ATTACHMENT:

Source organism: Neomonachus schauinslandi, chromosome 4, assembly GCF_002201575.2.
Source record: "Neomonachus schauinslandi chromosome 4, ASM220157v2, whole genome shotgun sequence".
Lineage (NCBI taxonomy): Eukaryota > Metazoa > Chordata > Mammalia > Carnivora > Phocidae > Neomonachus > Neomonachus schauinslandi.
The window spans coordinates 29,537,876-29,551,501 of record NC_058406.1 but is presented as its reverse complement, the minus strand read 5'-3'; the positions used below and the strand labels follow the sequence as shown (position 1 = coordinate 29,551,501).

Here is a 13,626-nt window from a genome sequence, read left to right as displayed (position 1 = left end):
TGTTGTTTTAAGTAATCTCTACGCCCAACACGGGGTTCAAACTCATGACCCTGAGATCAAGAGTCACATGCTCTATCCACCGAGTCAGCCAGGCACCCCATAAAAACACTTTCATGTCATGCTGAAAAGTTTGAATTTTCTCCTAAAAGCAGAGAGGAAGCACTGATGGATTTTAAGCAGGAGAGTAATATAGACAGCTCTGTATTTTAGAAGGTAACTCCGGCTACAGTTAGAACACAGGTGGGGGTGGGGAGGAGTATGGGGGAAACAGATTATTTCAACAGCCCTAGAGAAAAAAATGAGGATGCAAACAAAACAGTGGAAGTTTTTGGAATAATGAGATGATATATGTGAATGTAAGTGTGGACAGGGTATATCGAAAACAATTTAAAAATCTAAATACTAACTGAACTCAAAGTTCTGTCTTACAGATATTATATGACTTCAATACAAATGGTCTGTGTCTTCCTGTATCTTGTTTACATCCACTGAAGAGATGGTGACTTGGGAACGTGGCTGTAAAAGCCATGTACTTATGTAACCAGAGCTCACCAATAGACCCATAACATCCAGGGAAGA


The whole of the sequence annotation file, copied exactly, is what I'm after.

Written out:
Source organism: Neomonachus schauinslandi, chromosome 4, assembly GCF_002201575.2.
Source record: "Neomonachus schauinslandi chromosome 4, ASM220157v2, whole genome shotgun sequence".
Lineage (NCBI taxonomy): Eukaryota > Metazoa > Chordata > Mammalia > Carnivora > Phocidae > Neomonachus > Neomonachus schauinslandi.
The window spans coordinates 29,537,876-29,551,501 of record NC_058406.1 but is presented as its reverse complement, the minus strand read 5'-3'; the positions used below and the strand labels follow the sequence as shown (position 1 = coordinate 29,551,501).

Here is a 13,626-nt window from a genome sequence, read left to right as displayed (position 1 = left end):
TGTTGTTTTAAGTAATCTCTACGCCCAACACGGGGTTCAAACTCATGACCCTGAGATCAAGAGTCACATGCTCTATCCACCGAGTCAGCCAGGCACCCCATAAAAACACTTTCATGTCATGCTGAAAAGTTTGAATTTTCTCCTAAAAGCAGAGAGGAAGCACTGATGGATTTTAAGCAGGAGAGTAATATAGACAGCTCTGTATTTTAGAAGGTAACTCCGGCTACAGTTAGAACACAGGTGGGGGTGGGGAGGAGTATGGGGGAAACAGATTATTTCAACAGCCCTAGAGAAAAAAATGAGGATGCAAACAAAACAGTGGAAGTTTTTGGAATAATGAGATGATATATGTGAATGTAAGTGTGGACAGGGTATATCGAAAACAATTTAAAAATCTAAATACTAACTGAACTCAAAGTTCTGTCTTACAGATATTATATGACTTCAATACAAATGGTCTGTGTCTTCCTGTATCTTGTTTACATCCACTGAAGAGATGGTGACTTGGGAACGTGGCTGTAAAAGCCATGTACTTATGTAACCAGAGCTCACCAATAGACCCATAACATCCAGGGAAGA